This Is the Artisan Pizza You Need to Try This Summer

A marinara pie from Myke's Pizza.EXPAND
A marinara pie from Myke's Pizza.
Chris Malloy
Keep New Times Free
I Support
  • Local
  • Community
  • Journalism
  • logo

Support the independent voice of Phoenix and help keep the future of New Times free.

What if I told you one of the best pizzas in metro Phoenix has no cheese? Well, it’s true. Myke’s Pizza, a pop-up in Mesa, has been blazing a thin marinara pie that’s all red, no white. The pizza is ethereal, magically light, and tomato-caked and perfect for summer.

I can’t think of many pizzas I would eat on 100-degree days. I don’t know many places crisping pizza I can inhale two-slices-in-one-minute on a broiling sidewalk, dripping sweat on a late Friday afternoon.

Olsen's marinara pie, for sure, is one.

Myke’s Pizza is the project of Myke Olsen, who does part-time baking at Proof Bread. Olsen’s pizza pop-up rotates between Cider Corps and Mezona Market, both on or close to Main Street in Mesa. Olsen only cooks pizza a few nights a week. He sells 20 to 60 pizzas a night. People walk by and don’t notice he’s there. That’s insane, because he’s one of the most talented pizzaioli in town.

Last Friday, he was reading through cookbooks between customers. He started with Pizza Camp, by Philly’s renowned Joe Beddia. He also had tomes by Alice Waters and J. Kenji Lopez-Alt. These are troves of data light years removed from coffee table cookbooks. These books provide geeky tours of fine culinary minds.

And Olsen was using his free minutes to soak up knowledge.

His skills with dough are already serious. How could they not be? He bakes pizza from dough fermented for 24 to 48 hours – dough that takes on dimensions of yeasty, faintly tangy flavors – and he works coolly on a sidewalk that heats up like a grill.

To keep his dough from overproofing, he refrigerates it for 30 minutes before service. He only keeps 10 to 12 circles of dough by his two portable gas ovens at a time. He stores the rest inside, meaning he has to hurry in and out when free and in need, meaning his reading minutes are scarce.

The gas ovens reach 700 to 800 degrees. On the spinning steel surfaces inside, ultrathin dough discs brown and crisp. Black air bubbles balloon under the wild influence of the fire. Deeply red sauce in the center madly bubbles.

Another angle. That ridged crust!EXPAND
Another angle. That ridged crust!
Chris Malloy

His marinara pie features Bianco DiNapoli tomatoes, Blue Sky Organic Farms basil (torn), pepper, and sliced garlic soaked in olive oil so it won’t burn.

“I grew up eating tomatoes out of my grandpa’s garden in Utah,” he says. “He would always serve them to us with salt and pepper, and it was always the most amazing thing.” In a way, he adds, he aims to re-create that experience with this Neapolitan-leaning pizza.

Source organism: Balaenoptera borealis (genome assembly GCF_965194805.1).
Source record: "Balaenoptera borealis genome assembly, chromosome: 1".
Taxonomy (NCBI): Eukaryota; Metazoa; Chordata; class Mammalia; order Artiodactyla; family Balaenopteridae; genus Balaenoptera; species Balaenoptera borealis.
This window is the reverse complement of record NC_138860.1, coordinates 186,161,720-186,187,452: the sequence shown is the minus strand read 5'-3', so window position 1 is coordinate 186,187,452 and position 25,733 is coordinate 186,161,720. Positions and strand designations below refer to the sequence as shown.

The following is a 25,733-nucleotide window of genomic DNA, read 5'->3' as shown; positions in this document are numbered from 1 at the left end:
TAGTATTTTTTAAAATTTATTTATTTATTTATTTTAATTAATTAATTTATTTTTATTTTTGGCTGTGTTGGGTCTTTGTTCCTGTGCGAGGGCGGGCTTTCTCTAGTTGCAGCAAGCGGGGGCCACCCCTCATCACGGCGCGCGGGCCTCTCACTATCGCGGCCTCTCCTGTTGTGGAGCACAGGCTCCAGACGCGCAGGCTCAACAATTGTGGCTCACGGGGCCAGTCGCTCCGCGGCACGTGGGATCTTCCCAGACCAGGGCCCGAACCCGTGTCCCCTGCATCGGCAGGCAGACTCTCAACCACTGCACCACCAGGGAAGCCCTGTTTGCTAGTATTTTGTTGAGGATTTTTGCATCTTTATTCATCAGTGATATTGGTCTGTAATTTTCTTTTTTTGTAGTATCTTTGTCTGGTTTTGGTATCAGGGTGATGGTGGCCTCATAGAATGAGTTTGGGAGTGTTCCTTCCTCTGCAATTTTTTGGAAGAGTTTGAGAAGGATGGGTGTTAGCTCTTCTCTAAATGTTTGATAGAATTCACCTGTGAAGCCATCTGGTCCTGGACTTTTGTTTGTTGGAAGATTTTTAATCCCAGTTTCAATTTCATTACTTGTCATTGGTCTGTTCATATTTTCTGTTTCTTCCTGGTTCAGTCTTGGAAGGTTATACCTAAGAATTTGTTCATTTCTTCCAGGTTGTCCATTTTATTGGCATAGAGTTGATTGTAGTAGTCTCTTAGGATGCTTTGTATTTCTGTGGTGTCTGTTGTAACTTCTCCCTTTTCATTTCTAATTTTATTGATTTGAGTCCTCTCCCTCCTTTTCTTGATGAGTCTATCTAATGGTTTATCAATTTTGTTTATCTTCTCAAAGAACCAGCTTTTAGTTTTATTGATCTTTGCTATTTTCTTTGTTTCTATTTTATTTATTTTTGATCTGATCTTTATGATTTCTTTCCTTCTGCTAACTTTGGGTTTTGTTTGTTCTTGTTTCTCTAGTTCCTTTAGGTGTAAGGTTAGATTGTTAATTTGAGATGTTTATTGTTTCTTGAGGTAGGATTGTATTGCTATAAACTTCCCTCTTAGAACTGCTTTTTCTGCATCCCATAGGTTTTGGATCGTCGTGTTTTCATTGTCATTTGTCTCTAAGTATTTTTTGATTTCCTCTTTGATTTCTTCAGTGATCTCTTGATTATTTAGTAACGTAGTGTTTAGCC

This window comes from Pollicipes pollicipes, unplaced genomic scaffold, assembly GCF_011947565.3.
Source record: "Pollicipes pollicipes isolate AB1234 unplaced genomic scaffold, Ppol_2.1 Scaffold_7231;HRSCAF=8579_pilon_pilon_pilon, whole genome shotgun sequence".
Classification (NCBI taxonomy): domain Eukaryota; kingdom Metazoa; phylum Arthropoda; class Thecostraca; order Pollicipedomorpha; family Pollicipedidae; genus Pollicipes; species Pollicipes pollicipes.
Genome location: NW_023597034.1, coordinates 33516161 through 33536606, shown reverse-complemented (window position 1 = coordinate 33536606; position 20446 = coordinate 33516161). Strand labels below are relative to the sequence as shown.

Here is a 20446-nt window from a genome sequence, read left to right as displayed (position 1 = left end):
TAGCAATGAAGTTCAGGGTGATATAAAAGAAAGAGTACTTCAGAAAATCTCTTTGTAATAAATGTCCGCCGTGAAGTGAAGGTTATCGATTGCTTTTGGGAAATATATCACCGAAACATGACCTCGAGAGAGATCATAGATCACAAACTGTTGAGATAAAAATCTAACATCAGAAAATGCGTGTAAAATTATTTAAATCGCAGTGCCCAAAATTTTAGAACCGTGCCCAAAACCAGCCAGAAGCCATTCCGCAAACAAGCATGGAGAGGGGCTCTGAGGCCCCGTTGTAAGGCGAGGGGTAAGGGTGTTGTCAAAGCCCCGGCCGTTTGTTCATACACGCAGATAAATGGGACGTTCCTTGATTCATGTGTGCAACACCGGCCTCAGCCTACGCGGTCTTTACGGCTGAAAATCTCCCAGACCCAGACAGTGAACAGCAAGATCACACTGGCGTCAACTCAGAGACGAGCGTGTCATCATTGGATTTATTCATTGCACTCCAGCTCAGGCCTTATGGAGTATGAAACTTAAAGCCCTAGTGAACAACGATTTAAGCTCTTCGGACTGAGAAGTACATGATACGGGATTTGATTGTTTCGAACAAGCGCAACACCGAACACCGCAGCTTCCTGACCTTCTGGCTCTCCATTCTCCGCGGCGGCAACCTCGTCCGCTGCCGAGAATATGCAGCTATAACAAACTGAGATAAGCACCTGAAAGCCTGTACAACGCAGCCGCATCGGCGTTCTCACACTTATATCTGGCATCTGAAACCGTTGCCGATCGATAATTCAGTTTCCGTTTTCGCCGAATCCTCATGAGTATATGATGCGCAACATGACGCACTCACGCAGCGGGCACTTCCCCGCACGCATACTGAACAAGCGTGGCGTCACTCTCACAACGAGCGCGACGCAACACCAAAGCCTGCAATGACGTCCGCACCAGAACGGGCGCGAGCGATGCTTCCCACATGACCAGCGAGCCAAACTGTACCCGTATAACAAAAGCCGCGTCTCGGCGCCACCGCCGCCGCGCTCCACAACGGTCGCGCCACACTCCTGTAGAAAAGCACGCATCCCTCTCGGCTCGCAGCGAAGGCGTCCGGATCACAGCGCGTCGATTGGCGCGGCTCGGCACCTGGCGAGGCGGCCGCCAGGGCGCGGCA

To me, the pizza is more elegant than a simple garden tomato experience. The pizza hits you with the same spirit as a simple summer pasta made with sauce simmered from fresh tomatoes. The garlic – lightly roasted, still snow-white and not remotely bitter – wrings the full flavor from the tomato, working in tandem with a light olive oil doused on the pie at the end.

The crust rises to puffy ridges on the outside. The airy rim has browned and blackened and cratered from the heat of the spinning oven that plumes fire like a creature from Lord of the Rings.

That crust isn’t a soft, tasteless vehicle that exists to zip you the flavor of toppings. That crust has the nuance and wheaty swagger of heady rolls you get before dinner and, after eating too many of, can’t really finish your meal. But Olsen’s crust is light. You can eat Olsen's airy tomato pizza for days.

And if you want a peek into the future of pizza here, this summer you would.

Myke's Pizza. 21 West Main Street, Mesa (or see Instagram for other locations).
Thursday through Saturday (varies) from 5 to 8 p.m.

Keep Phoenix New Times Free... Since we started Phoenix New Times, it has been defined as the free, independent voice of Phoenix, and we would like to keep it that way. Offering our readers free access to incisive coverage of local news, food and culture. Producing stories on everything from political scandals to the hottest new bands, with gutsy reporting, stylish writing, and staffers who've won everything from the Society of Professional Journalists' Sigma Delta Chi feature-writing award to the Casey Medal for Meritorious Journalism. But with local journalism's existence under siege and advertising revenue setbacks having a larger impact, it is important now more than ever for us to rally support behind funding our local journalism. You can help by participating in our "I Support" membership program, allowing us to keep covering Phoenix with no paywalls.

We use cookies to collect and analyze information on site performance and usage, and to enhance and customize content and advertisements. By clicking 'X' or continuing to use the site, you agree to allow cookies to be placed. To find out more, visit our cookies policy and our privacy policy.


Join the New Times community and help support independent local journalism in Phoenix.


Join the New Times community and help support independent local journalism in Phoenix.